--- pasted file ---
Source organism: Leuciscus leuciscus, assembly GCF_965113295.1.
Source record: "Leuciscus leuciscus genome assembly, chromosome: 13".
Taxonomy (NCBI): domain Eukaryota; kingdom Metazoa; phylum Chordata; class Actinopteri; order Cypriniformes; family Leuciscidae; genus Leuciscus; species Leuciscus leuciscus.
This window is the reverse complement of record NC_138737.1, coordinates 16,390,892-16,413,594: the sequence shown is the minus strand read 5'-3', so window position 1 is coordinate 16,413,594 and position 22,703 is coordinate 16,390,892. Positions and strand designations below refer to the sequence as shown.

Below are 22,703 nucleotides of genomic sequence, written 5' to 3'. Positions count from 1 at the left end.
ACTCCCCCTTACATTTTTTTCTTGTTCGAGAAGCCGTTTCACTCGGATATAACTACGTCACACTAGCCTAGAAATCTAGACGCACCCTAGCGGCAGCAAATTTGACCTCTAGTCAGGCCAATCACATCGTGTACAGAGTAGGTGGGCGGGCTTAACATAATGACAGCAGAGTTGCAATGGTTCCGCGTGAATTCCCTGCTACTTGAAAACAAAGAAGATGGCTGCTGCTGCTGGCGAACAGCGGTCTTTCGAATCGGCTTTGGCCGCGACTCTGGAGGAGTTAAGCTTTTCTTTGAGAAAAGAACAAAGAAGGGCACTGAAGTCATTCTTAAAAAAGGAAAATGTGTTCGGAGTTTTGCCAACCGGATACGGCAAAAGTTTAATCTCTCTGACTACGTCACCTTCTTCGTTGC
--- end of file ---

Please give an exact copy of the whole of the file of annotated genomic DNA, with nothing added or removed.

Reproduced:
Source organism: Leuciscus leuciscus, assembly GCF_965113295.1.
Source record: "Leuciscus leuciscus genome assembly, chromosome: 13".
Taxonomy (NCBI): domain Eukaryota; kingdom Metazoa; phylum Chordata; class Actinopteri; order Cypriniformes; family Leuciscidae; genus Leuciscus; species Leuciscus leuciscus.
This window is the reverse complement of record NC_138737.1, coordinates 16,390,892-16,413,594: the sequence shown is the minus strand read 5'-3', so window position 1 is coordinate 16,413,594 and position 22,703 is coordinate 16,390,892. Positions and strand designations below refer to the sequence as shown.

Below are 22,703 nucleotides of genomic sequence, written 5' to 3'. Positions count from 1 at the left end.
ACTCCCCCTTACATTTTTTTCTTGTTCGAGAAGCCGTTTCACTCGGATATAACTACGTCACACTAGCCTAGAAATCTAGACGCACCCTAGCGGCAGCAAATTTGACCTCTAGTCAGGCCAATCACATCGTGTACAGAGTAGGTGGGCGGGCTTAACATAATGACAGCAGAGTTGCAATGGTTCCGCGTGAATTCCCTGCTACTTGAAAACAAAGAAGATGGCTGCTGCTGCTGGCGAACAGCGGTCTTTCGAATCGGCTTTGGCCGCGACTCTGGAGGAGTTAAGCTTTTCTTTGAGAAAAGAACAAAGAAGGGCACTGAAGTCATTCTTAAAAAAGGAAAATGTGTTCGGAGTTTTGCCAACCGGATACGGCAAAAGTTTAATCTCTCTGACTACGTCACCTTCTTCGTTGC